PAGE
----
Researchers have gained new information on brain activity during general anesthesia by recording changes in the electrical activity of the brain. They discovered that changes in electroencephalogram correlated with the loss of consciousness itself and also by the non-specific effects of the drugs. Nearly all participants recalled dreaming during unresponsiveness and, somewhat surprisingly, words presented during anesthesia were still processed in the brain even though the participants were unable to recall them later.
When people are administered an anesthetic, they seem to lose consciousness, or at least they stop reacting to their environment. In the study, the changes caused by the anesthetics were monitored with electroencephalogram (EEG) and positron emission tomography (PET).
Brain Dreams and Processes Words during Anaesthesia
In the first part of the study, healthy voluntary participants were anesthetized either with dexmedetomidine or propofol. The drugs were administered with computer-driven target-controlled infusions until the subject just barely lost responsiveness.
Immediately after the subjects regained responsiveness, they were asked whether they experienced anything during the anesthesia period. Nearly all participants reported dream-like experiences that sometimes mixed with the reality. The researchers tested whether the subjects detected and understood words or entire sentences while under anesthesia.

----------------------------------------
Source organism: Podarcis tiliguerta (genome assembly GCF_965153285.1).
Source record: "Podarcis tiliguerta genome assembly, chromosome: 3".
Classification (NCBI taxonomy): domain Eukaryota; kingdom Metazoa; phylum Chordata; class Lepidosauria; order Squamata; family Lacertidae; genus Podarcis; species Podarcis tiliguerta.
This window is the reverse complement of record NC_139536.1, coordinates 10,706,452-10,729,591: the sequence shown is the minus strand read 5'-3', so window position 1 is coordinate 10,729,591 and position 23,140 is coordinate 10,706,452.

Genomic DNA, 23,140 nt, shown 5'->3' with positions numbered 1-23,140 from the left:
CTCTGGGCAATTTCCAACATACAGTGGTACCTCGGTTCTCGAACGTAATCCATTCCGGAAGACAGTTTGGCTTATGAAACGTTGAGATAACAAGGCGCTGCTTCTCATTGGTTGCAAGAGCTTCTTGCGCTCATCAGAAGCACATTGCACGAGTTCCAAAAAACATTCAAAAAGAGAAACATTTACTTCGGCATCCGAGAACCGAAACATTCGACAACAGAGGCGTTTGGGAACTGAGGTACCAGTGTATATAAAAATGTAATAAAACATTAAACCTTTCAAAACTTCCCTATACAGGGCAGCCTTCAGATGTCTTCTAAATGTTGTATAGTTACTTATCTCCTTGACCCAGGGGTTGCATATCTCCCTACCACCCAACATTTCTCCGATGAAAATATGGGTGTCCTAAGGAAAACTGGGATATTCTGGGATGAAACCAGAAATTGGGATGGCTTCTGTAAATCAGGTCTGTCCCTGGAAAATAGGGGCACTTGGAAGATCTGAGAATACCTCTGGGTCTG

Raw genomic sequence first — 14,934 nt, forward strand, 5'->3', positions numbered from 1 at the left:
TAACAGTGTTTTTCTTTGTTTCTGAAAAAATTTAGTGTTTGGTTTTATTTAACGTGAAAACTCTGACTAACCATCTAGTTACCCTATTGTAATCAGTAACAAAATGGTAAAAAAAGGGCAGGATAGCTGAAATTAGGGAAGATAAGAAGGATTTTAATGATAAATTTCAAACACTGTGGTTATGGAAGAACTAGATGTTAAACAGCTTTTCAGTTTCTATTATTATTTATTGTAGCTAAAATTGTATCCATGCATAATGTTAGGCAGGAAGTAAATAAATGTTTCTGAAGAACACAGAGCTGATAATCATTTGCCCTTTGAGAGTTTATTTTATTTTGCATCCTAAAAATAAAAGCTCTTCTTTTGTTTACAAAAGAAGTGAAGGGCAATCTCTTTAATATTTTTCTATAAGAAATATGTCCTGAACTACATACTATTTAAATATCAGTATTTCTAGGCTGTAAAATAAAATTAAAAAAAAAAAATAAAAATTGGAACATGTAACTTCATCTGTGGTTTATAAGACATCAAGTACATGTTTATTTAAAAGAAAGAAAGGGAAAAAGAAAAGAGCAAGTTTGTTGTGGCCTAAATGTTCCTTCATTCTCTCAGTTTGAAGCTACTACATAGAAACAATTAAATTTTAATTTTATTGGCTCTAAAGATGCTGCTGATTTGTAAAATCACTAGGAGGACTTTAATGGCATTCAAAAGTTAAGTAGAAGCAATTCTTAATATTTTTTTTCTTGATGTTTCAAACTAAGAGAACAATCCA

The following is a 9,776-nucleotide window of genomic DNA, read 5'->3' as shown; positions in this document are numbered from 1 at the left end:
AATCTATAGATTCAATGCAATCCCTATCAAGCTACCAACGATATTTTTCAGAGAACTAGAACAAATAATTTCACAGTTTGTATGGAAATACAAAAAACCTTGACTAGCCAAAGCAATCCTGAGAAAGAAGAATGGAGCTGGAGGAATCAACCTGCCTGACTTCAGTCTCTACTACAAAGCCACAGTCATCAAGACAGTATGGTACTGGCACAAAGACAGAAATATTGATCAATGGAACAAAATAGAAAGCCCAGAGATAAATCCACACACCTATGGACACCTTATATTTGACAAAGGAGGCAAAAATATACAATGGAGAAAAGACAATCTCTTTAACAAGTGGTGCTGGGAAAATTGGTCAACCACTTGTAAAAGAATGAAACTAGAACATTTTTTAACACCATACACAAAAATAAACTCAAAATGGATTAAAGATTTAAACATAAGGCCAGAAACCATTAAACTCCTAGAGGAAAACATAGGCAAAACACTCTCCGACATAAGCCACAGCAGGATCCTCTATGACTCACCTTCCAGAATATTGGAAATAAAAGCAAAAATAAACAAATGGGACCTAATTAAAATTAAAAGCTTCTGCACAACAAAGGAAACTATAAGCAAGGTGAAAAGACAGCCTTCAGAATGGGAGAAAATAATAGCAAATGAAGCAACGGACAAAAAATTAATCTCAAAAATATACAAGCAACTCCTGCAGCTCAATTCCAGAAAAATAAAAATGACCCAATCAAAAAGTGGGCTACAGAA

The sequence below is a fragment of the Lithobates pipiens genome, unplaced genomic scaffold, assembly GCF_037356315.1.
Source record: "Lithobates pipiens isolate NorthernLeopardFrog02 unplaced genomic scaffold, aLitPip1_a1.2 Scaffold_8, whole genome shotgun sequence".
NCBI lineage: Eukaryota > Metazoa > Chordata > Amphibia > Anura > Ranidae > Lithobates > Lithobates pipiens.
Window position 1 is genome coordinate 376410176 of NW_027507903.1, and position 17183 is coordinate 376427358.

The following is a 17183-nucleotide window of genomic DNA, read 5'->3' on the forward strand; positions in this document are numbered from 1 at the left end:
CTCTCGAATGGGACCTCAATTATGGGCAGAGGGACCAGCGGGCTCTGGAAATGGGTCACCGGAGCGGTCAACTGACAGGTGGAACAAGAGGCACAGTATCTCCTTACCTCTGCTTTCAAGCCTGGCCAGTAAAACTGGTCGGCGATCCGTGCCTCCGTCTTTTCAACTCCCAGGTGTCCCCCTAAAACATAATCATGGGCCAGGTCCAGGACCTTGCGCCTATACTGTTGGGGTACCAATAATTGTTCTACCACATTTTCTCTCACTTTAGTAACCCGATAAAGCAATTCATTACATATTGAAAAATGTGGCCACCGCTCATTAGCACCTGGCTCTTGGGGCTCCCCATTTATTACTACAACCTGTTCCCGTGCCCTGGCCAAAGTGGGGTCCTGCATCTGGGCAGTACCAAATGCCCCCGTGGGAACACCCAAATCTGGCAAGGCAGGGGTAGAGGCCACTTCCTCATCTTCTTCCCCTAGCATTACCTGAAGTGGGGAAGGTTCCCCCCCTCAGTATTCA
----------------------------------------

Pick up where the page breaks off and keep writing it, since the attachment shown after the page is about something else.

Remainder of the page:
Use Of Dexmedetomidine
The responses in the EEG showed that the brain could not differentiate between normal and bizarre sentences when under anesthesia. When we used dexmedetomidine, also the expected words created a significant response, meaning that the brain was trying to interpret the meaning of the words.
In other words, the brain can process sounds and words even though the subject did not recall it afterward. Against common belief, anesthesia does not require the full loss of consciousness, as it is sufficient to just disconnect the patient from the environment.
The Applied Study Design Enabled Separation of Consciousness from Other Drug Effects
The perceived changes in the EEG were mostly similar to earlier studies. However, the current study used constant infusion both when the participants were asleep and awake, which enabled the researchers to differentiate the effects of the drugs on consciousness from other possible direct or indirect effects.
Partly because these effects get mixed, it is still a great challenge to estimate the depth of anesthesia during surgery. In the future, the project will further analyze the association between cerebral blood flow or metabolism and the state of consciousness.
Consciousness Is in a Dream-like State during Anaesthesia
All in all, the findings indicate that consciousness is not necessarily fully lost during anesthesia, even though the person is no longer reacting to their environment. However, dream-like experiences and thoughts might still float in consciousness.
The brain might still register speech and try to decipher words, but the person will not understand or remember them consciously, and the brain cannot construe full sentences from them.
1. The state of consciousness induced by anesthetics can be similar to natural sleep. While sleeping, people dream and the brain observes the occurrences and stimuli in their environment subconsciously.
2. Anesthesia could resemble normal sleep more than we have previously thought